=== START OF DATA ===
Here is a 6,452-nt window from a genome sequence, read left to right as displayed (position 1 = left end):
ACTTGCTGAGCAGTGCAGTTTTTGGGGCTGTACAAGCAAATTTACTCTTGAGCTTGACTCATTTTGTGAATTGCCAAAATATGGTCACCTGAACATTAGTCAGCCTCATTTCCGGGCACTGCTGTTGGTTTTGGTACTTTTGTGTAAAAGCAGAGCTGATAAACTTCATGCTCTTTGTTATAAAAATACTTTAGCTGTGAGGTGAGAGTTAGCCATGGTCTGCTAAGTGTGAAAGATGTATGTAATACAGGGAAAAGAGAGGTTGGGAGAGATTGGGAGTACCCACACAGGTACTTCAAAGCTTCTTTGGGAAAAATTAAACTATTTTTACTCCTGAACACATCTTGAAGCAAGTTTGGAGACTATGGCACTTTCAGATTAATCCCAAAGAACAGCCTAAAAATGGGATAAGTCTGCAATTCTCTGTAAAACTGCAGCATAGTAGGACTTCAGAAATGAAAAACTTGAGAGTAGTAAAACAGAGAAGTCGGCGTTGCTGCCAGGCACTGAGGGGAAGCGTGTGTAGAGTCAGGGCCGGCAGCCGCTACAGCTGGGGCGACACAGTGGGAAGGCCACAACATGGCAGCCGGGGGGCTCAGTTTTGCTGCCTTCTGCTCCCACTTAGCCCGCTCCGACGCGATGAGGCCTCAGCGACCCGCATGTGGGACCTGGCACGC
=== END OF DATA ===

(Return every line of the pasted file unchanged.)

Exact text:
Here is a 6,452-nt window from a genome sequence, read left to right as displayed (position 1 = left end):
ACTTGCTGAGCAGTGCAGTTTTTGGGGCTGTACAAGCAAATTTACTCTTGAGCTTGACTCATTTTGTGAATTGCCAAAATATGGTCACCTGAACATTAGTCAGCCTCATTTCCGGGCACTGCTGTTGGTTTTGGTACTTTTGTGTAAAAGCAGAGCTGATAAACTTCATGCTCTTTGTTATAAAAATACTTTAGCTGTGAGGTGAGAGTTAGCCATGGTCTGCTAAGTGTGAAAGATGTATGTAATACAGGGAAAAGAGAGGTTGGGAGAGATTGGGAGTACCCACACAGGTACTTCAAAGCTTCTTTGGGAAAAATTAAACTATTTTTACTCCTGAACACATCTTGAAGCAAGTTTGGAGACTATGGCACTTTCAGATTAATCCCAAAGAACAGCCTAAAAATGGGATAAGTCTGCAATTCTCTGTAAAACTGCAGCATAGTAGGACTTCAGAAATGAAAAACTTGAGAGTAGTAAAACAGAGAAGTCGGCGTTGCTGCCAGGCACTGAGGGGAAGCGTGTGTAGAGTCAGGGCCGGCAGCCGCTACAGCTGGGGCGACACAGTGGGAAGGCCACAACATGGCAGCCGGGGGGCTCAGTTTTGCTGCCTTCTGCTCCCACTTAGCCCGCTCCGACGCGATGAGGCCTCAGCGACCCGCATGTGGGACCTGGCACGC